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We have been caring for 4 male alpacas for a while at the beautiful property we have been caretaking on. Our yearly lease is coming up next March and we are starting the slow and steady purging that needs to take place.

One of the hardest decisions was getting rid of our beloved alpacas. They are such easy to care for animals, and our children have loved their time with them. Because we rent, it makes it even harder to find an appropriate place to rent if we mention, “oh, we have a cat, and 4 male alpacas”. Most of the places in our price range are close to town and the lots are smaller. Not the type of places you want to raise alpacas!

Our current property is 14 acres, and the alpacas have been loving their freedom, and unlimited pastures to graze. We have been fortunate to have the type of property to keep them year round without much of an effort. They would sleep in the small forest on one part of the property, drink fresh water from the pond, and find more grass than they knew what to do with. They had many social hangout spots and various bushes and trees to find shade in the heat. They also loved hanging around in the sprinkler we set up.

Today was the day we had to say goodbye. The challenge is that alpacas that are untrained are a bit wild and they don’t do what you want like a pet. Alpaca treats would only get you so far, so knowing this, I told the new ‘caretakers’ to bring a helping hand to wrangle them.

At one point during the process of moving them from the enclosure I had set up, to the trailer they brought to transport them, Penny, the new Alpaca farmer said, “you weren’t kidding about wrangling alpacas”. This was after her son(or son-in-law) was thrown into barbed wire fencing by Donkey, our misbehaving leader of the pack. Joel was left with a large scrape on his back and puncture wounds. He held up like a trooper though and helped me finish the last one.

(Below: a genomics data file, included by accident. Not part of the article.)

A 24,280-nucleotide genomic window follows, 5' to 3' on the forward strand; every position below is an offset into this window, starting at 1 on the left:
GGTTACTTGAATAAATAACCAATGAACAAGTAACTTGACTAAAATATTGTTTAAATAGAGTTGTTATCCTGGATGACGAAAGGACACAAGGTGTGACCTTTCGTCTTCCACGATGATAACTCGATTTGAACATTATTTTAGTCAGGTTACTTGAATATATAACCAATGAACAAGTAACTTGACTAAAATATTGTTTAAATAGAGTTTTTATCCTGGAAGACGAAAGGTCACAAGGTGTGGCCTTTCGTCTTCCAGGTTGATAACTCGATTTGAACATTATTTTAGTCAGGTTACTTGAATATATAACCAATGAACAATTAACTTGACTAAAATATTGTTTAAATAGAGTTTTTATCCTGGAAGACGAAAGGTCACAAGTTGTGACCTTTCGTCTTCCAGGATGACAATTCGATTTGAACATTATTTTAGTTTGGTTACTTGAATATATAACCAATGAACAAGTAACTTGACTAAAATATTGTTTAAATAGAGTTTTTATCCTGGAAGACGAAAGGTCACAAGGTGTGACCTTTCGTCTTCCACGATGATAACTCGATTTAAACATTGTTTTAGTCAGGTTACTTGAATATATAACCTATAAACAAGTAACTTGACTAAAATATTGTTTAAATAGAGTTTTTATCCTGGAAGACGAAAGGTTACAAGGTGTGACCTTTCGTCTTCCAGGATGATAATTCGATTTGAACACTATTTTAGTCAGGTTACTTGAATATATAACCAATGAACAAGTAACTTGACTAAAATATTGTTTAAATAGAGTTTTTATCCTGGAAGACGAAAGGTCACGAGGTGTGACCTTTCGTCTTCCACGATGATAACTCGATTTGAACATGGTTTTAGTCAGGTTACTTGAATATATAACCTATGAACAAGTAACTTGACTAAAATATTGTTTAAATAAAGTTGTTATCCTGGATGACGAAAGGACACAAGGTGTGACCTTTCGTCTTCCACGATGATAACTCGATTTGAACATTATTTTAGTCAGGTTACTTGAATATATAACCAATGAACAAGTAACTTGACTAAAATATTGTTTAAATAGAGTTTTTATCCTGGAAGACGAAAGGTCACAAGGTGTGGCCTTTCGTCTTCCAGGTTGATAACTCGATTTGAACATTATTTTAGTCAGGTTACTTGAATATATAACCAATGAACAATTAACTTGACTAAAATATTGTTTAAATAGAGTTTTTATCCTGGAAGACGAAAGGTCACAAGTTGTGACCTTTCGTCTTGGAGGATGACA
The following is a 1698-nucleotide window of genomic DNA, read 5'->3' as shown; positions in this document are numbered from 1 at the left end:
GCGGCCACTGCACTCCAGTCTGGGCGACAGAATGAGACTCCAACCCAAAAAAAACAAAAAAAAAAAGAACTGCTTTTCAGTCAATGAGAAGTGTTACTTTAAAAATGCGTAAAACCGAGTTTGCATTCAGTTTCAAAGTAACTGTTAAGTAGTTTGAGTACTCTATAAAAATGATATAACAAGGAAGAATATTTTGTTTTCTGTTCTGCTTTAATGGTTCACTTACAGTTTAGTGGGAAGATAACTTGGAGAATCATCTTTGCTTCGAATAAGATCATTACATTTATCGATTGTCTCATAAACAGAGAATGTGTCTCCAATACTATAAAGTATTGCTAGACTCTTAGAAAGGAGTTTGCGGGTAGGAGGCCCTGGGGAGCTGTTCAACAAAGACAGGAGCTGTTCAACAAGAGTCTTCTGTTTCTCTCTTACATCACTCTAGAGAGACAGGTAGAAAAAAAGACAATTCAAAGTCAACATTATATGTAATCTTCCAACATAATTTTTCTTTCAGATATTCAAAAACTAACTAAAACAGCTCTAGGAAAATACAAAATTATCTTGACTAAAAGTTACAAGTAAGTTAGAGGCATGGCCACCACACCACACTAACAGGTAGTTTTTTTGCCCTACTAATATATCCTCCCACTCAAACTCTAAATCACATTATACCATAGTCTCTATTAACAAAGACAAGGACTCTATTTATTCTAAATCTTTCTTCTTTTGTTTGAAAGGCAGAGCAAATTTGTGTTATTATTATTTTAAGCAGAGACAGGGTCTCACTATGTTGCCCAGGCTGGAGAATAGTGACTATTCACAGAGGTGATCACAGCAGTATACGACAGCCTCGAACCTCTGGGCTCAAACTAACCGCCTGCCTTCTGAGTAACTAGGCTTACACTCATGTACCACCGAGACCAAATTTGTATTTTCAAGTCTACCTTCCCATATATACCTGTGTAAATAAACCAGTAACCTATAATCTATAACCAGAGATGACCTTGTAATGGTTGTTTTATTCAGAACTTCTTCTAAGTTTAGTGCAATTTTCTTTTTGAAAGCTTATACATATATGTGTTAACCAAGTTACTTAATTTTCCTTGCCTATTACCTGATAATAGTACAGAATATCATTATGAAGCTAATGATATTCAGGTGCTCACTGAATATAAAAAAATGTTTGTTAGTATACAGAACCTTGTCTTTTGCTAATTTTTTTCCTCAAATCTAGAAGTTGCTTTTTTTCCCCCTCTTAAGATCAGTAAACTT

I have converted the video and have decided to upload it for you to see! The video was too long for Youtube( 15 minute maximum ) so I split it in two. Part 2 is far more exciting as you get to see the us get exhausted and try to manage getting them in the trailer! (A word of warning, the audio really got messed up with all the conversions I did, so I will try again in the next few days to fix it. The video is still fine though)

Alpacas are quite strong and if you aren’t paying attention, they can buck you off and stomp on you. Though they aren’t as big as a horse, they are 150 pounds of solid muscle. It takes a lot of effort to control them.

So, without further ado, here are the videos. Keep in mind they are filmed by a chatty 8 year old!

And, the last point. None of the alpacas were hurt in the making of these videos. In fact, Joel got the worst of the injuries. I hope his tetanus shots are up to date!

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